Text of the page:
Transformer monitoring

Transformer monitoring

Transformer monitoring is essential for ensuring the reliability and efficiency of power distribution networks. As vital components in voltage regulation and energy transmission, transformers require continuous monitoring to detect potential issues early on. From temperature and partial discharge to moisture levels, monitoring provides valuable insights for proactive decision-making, preventing unplanned outages and catastrophic failures.

Transformer temperature monitoring

Monitoring temperature is a fundamental aspect of transformer health, influencing various components. Higher temperatures may signal faults, risking further damage if unattended. It’s crucial to measure temperatures in different areas:

  • Top oil temperature
  • Bottom oil temperature
  • Winding hot spot temperature
  • Ambient temperature
  • External compartment type on load tap changer

Winding insulation, sensitive to temperature and moisture, makes power transformer monitoring the hot spot crucial. This directly impacts the transformer’s aging rate; for every 6˚C increase above the rated maximum of 110˚C, the aging rate approximately doubles.

How to measure transformer temperature

  1. Traditional temperature gauges
    • Oil Temperature Indicator (OTI) and Winding Temperature Indicator (WTI) Gauges, developed in the 1940s, offer reliable control of cooling systems and thermal protection. Regular maintenance and calibration are necessary for accuracy. However, mechanical damage to WTIs can lead to inaccurate readings, impacting cooling efficiency.
  2. Electronic temperature monitors (ETM)
    • ETMs replace analog gauges, consolidating temperature data and cooling control. They enhance accuracy by utilizing transformer design information to calculate winding hot spot temperature. With electronic communication, ETMs provide remote data access, detailed record-keeping, and robust fail-safe designs for added reliability beyond traditional gauges.
  3. Fiber optic temperature probes
    • Providing real-time direct winding monitoring, fiber optic temperature probes validate thermal models. Installed in windings, these probes send light pulse signals to a transformer monitor, enabling direct communication of winding data to utilities. Particularly suitable for critical transformers, the reasonable cost of adding fiber optic probes makes them a viable option for bulk power transformers.

Dissolved gas analysis (DGA)

Dissolved gas analysis (DGA) is a diagnostic technique used to assess the condition of power transformers. Transformers contain insulating oil, and as the transformer operates, various gases are generated within the oil due to the breakdown of insulation materials and other internal processes. By analyzing the composition and concentration of these dissolved gases, DGA provides valuable insights into the transformer’s health and potential issues.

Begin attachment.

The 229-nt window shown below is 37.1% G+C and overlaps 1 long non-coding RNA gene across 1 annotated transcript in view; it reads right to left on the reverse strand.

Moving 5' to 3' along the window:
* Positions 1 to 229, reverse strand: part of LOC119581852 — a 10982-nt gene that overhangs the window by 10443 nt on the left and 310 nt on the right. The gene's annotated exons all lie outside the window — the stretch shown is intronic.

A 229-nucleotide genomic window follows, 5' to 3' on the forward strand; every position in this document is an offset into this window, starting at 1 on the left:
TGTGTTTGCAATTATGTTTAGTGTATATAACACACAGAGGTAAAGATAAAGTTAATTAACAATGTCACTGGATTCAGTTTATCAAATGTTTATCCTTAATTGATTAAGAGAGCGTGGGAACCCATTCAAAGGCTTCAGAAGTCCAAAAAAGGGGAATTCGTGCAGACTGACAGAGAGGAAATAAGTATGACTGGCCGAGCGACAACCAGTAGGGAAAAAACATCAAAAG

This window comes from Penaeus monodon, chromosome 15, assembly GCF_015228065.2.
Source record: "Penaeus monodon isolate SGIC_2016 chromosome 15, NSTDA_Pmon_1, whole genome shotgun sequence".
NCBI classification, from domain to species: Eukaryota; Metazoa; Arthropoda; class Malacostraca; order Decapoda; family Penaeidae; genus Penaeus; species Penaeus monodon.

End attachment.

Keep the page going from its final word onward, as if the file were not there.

Bushing monitoring

Bushings serve as the interface between the high-voltage components of the transformer and the external power system, providing insulation and electrical integrity. Monitoring these vital components involves a comprehensive approach that encompasses both electrical and mechanical aspects, allowing for the early detection of potential issues and facilitating timely maintenance.

Electrical monitoring

The focus is on evaluating key parameters such as capacitance, power factor, and partial discharge activity. Changes in these electrical characteristics can be indicative of insulation degradation or other issues within the bushing. By closely monitoring and analyzing these variables, operators can gain insights into the health of the bushing and make informed decisions regarding maintenance or replacement, preventing potential failures that could disrupt the transformer’s performance.

Mechanical monitoring

On the mechanical monitoring front, the assessment shifts towards the physical aspects of the bushing. Parameters such as vibration, oil levels, and temperature are scrutinized to identify signs of mechanical stress or potential failure. Unusual vibrations or deviations in temperature can be early indicators of issues that, if addressed promptly, can mitigate the risk of catastrophic failure. Mechanical monitoring, therefore, provides a proactive approach to bushing health, contributing to the overall resilience of power transformers and the stability of electrical grids.